That was Anchorage then (April 2012)...

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Voters rejected by a wide margin on Tuesday an Anchorage, Alaska, ballot proposition that would have extended citywide anti-discrimination protections to sexual orientation and transgender identity. According to city returns with 97.5 percent of precincts reporting, Proposition 5 was failing by about a 58-42 margin.... The group One Anchorage released a statement Wednesday saying that the group was “disappointed at the interim election results” but “could not be prouder of the honest campaign we ran.” Jim Minnery, president of the Alaska Family Council, called the results “extremely gratifying” but said it was no time to “rest on our laurels.”

And this is Anchorage now (April 2018)...

Anchorage voters have rejected an initiative that would have regulated access to restrooms and locker rooms by a person's sex at birth instead of gender identity, a local version of what's known nationally as a "bathroom bill" that sparked massive spending by an opposition campaign. The latest election results released Friday show Proposition 1 was failing by a six-point margin, with 77,766 ballots counted. There are fewer than 1,000 ballots left to be counted, election officials said. Opponents of Prop. 1 declared victory Friday night. Lillian Lennon, an organizer with the Fair Anchorage campaign and a transgender woman, read the results aloud to a small group assembled at the city's election headquarters on Ship Creek.

In 2012 a basic anti-discrimination law was soundly defeated by Anchorage voters. Six years later, despite the best efforts of religious bigots and lying demagogues, those same voters overwhelmingly rejected an anti-trans bathroom bill. The struggle for LGBT civil rights protections in Anchorage has been long and heartbreaking. Securing the most basic protections for LGBT people in Alaska was such a slog—and Alaska was so behind the times—that a paragraph like this could be the lead of a news story as recently as August of 2015...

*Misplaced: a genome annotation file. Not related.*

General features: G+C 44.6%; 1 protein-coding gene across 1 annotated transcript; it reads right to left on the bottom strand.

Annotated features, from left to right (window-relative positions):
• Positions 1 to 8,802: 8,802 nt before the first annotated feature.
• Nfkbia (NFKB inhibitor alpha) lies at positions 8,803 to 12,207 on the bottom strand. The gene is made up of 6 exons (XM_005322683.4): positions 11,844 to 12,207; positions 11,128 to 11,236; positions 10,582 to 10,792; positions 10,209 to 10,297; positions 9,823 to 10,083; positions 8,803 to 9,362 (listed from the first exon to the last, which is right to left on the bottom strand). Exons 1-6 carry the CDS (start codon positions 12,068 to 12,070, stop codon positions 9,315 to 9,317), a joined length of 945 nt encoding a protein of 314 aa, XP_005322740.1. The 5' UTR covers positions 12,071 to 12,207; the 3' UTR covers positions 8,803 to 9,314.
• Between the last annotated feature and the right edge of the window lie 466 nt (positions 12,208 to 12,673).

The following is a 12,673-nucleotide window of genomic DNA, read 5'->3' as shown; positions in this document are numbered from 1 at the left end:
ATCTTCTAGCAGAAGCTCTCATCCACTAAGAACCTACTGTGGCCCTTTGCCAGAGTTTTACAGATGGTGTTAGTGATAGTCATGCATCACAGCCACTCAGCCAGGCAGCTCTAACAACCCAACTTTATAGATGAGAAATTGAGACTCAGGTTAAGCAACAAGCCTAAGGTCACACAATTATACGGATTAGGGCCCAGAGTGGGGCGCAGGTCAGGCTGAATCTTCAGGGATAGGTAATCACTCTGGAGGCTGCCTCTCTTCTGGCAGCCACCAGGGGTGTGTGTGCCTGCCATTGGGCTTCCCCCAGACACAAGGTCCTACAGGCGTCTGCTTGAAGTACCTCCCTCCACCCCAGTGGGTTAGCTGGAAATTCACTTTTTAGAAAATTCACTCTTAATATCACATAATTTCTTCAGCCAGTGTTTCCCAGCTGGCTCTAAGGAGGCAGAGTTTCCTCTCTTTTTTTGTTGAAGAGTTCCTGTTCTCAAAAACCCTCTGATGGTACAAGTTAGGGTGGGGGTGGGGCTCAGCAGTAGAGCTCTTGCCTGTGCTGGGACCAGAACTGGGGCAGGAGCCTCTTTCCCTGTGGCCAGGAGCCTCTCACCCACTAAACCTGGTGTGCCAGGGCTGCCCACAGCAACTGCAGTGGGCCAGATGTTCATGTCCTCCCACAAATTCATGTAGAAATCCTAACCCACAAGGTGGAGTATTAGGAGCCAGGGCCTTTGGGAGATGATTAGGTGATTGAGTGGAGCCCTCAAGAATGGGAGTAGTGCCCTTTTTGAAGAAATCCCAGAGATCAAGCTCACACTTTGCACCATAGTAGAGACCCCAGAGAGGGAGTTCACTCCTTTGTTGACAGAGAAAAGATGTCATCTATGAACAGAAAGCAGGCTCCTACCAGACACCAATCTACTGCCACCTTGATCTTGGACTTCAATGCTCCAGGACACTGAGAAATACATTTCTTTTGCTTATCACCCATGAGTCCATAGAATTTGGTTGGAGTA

In the course of Alaska’s legislative history, there have been six bills to outlaw sexual orientation and gender identity discrimination. In Anchorage, there have been at least three ordinances. They’ve all failed.

The Anchorage Assembly finally passed a law in September of 2016 making it illegal to discriminate against LGBT people in housing, employment, and public accommodations. Alaskan haters immediately began gathering signatures to force another vote—not to repeal the whole ordinance, but to compel trans women to use men's restrooms and trans men to use women's restrooms. The haters thought they could chip away at support for LGBT rights by attacking the most vulnerable members of the LGBT community. In all honesty, I thought they had a shot at winning. But Anchorage—the people of Anchorage—have obviously turned a corner.

There's so little good news out there that we really should take a moment to savor what happened last week in Anchorage. We should also send a huge congrats to all the tireless LGBT activists up in Anchorage who fought for decades and never gave up hope. They're an inspiration and an example.